Recordation of Judgment Liens Abstract
Castro County is the proper location for recording the abstract of judgment if the debtor has real property in the county. The Castro County clerk receives the abstract and documents it in the county’s real property records, specifying the date and time of recording. Additionally, the clerk must enter the abstract in the alphabetical index to the real property records, which shows the names of the plaintiff and defendant and the page number where the abstract is recorded.
Abstracts of Domesticated Judgment Liens.
The Uniform Enforcement of Foreign Judgments Act and the Uniform Foreign-Country Money Judgments Recognition Act permit foreign judgments to be enforced in the same manner as local judgments. The foreign judgment holder seeking to domesticate the judgment in Texas must fulfill the lien requirements.
Property To Which Lien Attaches Non-Exempt Real Property
The judgment lien encompasses all nonexempt real property owned by the defendant in Castro County, where it is recorded.
Keeping the Judgment and Judgment Lien Alive
1. Non-governmental Judgments
Following the date of recording and indexing, the judgment lien will persist for 10 years, unless the judgment becomes dormant, in which case the lien will end. To maintain an active judgment, two conditions must be satisfied: (1) keep the judgment valid and (2) obtain and record a new abstract of judgment. A judgment becomes dormant if no writ of execution is issued within a decade of its creation, but it can be revived through scire facias or a debt action within two years of dormancy.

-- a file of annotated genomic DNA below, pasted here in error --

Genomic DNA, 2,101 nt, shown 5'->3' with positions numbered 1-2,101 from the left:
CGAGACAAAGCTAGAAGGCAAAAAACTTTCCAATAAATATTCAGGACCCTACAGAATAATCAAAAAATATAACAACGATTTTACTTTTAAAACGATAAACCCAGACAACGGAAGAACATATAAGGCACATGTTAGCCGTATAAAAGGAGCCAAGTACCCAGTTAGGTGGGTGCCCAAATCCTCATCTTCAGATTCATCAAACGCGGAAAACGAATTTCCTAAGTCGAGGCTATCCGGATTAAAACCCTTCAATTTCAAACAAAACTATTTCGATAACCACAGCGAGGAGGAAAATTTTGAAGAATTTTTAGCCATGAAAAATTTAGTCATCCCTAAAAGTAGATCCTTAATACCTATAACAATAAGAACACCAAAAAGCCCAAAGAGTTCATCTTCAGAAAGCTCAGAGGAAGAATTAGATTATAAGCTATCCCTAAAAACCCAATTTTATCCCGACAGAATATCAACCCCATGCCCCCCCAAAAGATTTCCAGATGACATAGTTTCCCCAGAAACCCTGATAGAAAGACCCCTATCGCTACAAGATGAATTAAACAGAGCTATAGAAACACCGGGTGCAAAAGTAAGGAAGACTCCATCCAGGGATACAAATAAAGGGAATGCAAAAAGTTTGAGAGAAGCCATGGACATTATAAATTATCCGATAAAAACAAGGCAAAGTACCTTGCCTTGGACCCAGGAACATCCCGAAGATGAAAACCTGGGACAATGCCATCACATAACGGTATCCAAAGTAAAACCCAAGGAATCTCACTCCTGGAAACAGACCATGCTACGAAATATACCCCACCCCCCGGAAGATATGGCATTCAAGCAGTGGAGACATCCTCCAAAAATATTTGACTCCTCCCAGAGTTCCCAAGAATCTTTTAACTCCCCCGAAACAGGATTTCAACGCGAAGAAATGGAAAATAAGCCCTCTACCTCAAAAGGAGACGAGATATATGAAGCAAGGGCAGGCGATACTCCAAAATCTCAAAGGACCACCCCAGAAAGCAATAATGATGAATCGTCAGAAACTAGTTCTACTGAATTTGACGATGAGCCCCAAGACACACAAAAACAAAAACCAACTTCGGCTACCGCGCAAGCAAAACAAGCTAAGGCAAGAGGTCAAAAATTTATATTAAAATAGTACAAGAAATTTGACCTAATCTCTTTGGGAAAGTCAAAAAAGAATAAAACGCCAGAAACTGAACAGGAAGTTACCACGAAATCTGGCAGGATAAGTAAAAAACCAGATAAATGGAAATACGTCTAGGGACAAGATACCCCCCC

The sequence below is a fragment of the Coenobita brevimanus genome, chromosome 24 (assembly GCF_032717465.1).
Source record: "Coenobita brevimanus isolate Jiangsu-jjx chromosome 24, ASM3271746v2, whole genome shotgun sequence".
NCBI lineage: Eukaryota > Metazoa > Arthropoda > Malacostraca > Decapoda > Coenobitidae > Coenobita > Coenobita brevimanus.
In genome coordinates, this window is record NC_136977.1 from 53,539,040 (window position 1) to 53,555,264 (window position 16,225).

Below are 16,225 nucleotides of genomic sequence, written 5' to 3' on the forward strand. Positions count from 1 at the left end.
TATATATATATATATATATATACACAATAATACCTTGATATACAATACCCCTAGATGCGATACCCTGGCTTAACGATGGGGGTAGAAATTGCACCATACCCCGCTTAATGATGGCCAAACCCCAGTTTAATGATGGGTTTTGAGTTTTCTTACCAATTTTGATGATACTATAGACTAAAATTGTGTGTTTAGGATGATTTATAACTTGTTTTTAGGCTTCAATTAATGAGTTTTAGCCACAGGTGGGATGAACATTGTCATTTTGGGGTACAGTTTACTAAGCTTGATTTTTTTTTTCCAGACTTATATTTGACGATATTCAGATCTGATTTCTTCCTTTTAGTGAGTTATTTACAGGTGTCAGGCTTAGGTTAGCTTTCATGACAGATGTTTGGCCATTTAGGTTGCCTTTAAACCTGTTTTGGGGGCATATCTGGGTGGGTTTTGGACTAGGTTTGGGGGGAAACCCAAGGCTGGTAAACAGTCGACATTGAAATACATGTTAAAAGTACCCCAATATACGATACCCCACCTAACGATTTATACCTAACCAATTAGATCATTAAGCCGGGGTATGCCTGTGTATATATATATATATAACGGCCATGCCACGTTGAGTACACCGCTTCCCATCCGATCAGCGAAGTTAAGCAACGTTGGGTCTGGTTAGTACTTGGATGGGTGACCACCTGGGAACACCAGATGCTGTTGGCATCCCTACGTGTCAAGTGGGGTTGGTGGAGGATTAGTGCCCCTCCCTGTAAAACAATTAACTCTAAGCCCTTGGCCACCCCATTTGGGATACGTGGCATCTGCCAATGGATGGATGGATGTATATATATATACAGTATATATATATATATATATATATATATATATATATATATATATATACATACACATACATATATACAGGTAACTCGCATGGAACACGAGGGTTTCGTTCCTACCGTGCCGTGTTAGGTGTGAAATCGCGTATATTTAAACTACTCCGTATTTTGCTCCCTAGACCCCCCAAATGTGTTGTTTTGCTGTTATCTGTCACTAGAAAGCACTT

2. State or State Agency Judgments.
Dormancy does not apply to judgments made by the state or a state agency, and a valid abstract of judgment can establish a lien that lasts for 20 years from the filing date. Furthermore, the lien can be extended for another 20 years by submitting a renewed abstract of judgment.
3. Political Subdivisions.
Judgments of political subdivisions may become dormant under dormancy statutes, but the revival statute, Civ. Prac. & Rem. Code § 31.006, allows the political subdivision to revive the judgment. Therefore, the judgments of political subdivisions can be revived at any time, not just within two years of dormancy.
4. Child Support Judgments.
All child support judgments, regardless of when they were rendered, are exempted from the dormancy statute by Subsection (c) of § 34.001 of the Civ. Prac. & Rem. Code.
Property Subject to and Exempt from Execution.
1. Property Subject to Execution.
Unless exempted by the constitution, statute, or any other rule of law, the property of the judgment debtor is liable to be seized by execution. Generally, the following kinds of property are not exempt: a. Cash on hand or in checking or savings accounts; b. Pleasure boats and their motors and trailers; c. Collections like stamps or coins; d. Investments such as stocks, bonds, or notes; e. f. Airplanes. Corporations do not have any exempt property.